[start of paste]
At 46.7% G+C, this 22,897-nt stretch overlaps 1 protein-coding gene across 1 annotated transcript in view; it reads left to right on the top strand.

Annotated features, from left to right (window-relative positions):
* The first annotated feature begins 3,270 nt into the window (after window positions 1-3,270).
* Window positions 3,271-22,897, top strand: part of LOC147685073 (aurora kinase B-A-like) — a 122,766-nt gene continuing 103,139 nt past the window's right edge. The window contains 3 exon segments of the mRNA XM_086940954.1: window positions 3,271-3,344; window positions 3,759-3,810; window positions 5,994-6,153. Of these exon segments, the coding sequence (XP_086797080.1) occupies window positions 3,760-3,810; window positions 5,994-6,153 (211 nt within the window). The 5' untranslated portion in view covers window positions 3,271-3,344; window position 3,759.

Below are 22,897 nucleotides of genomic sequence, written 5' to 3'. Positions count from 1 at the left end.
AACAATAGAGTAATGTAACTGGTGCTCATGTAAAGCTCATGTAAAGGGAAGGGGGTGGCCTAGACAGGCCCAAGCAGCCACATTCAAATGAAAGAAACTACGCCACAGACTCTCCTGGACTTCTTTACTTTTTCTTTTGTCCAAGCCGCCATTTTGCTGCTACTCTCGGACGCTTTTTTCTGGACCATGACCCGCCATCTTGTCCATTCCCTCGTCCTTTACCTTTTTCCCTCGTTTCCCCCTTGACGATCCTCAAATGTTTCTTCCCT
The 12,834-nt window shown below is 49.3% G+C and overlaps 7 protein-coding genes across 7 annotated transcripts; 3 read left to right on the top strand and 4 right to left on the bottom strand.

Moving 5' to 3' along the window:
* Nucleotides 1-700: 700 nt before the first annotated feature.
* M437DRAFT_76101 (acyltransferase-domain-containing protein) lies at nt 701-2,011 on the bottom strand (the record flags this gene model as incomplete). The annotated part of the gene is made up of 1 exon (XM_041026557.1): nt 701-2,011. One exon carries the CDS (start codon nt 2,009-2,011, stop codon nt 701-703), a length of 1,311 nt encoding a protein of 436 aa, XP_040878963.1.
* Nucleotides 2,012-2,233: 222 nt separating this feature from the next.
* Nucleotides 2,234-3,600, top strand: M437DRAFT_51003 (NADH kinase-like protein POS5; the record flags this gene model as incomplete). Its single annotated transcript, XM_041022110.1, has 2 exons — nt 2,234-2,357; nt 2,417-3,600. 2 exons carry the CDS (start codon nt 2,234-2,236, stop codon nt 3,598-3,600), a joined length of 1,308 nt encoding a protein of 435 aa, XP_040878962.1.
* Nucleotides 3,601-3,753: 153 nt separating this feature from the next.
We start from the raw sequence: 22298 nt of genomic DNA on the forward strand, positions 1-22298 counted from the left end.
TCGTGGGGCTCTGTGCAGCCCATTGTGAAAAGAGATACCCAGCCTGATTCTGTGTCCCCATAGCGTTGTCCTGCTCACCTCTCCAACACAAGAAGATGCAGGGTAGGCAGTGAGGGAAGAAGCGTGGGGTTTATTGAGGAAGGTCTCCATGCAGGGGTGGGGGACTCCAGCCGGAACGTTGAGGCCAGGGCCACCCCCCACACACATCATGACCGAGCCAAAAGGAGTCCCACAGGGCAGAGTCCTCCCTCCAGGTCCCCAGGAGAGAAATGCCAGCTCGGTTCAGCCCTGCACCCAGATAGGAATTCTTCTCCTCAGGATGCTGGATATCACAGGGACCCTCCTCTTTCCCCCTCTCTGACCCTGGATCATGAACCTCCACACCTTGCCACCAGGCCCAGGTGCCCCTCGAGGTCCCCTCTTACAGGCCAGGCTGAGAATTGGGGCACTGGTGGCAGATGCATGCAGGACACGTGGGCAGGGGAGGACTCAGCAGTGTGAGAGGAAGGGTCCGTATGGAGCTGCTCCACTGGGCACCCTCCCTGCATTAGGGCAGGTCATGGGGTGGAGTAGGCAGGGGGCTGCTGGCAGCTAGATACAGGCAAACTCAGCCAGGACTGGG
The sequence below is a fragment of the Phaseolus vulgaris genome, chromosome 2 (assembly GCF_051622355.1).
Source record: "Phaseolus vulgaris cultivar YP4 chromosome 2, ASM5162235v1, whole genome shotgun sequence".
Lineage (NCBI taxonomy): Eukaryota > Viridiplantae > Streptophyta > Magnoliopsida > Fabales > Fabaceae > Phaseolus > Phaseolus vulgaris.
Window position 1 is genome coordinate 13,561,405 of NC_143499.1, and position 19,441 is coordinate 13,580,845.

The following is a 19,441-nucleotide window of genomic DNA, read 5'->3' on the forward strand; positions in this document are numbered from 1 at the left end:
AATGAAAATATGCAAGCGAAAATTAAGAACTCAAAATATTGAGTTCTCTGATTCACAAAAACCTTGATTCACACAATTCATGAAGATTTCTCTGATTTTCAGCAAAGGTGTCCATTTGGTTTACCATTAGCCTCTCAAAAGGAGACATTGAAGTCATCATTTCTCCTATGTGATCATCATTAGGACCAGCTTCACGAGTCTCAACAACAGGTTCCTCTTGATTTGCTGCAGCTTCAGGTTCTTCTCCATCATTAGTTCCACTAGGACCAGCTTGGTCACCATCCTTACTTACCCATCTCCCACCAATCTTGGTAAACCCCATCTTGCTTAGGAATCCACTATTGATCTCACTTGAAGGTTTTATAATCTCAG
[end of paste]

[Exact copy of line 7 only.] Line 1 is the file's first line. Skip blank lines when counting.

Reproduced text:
The 12,834-nt window shown below is 49.3% G+C and overlaps 7 protein-coding genes across 7 annotated transcripts; 3 read left to right on the top strand and 4 right to left on the bottom strand.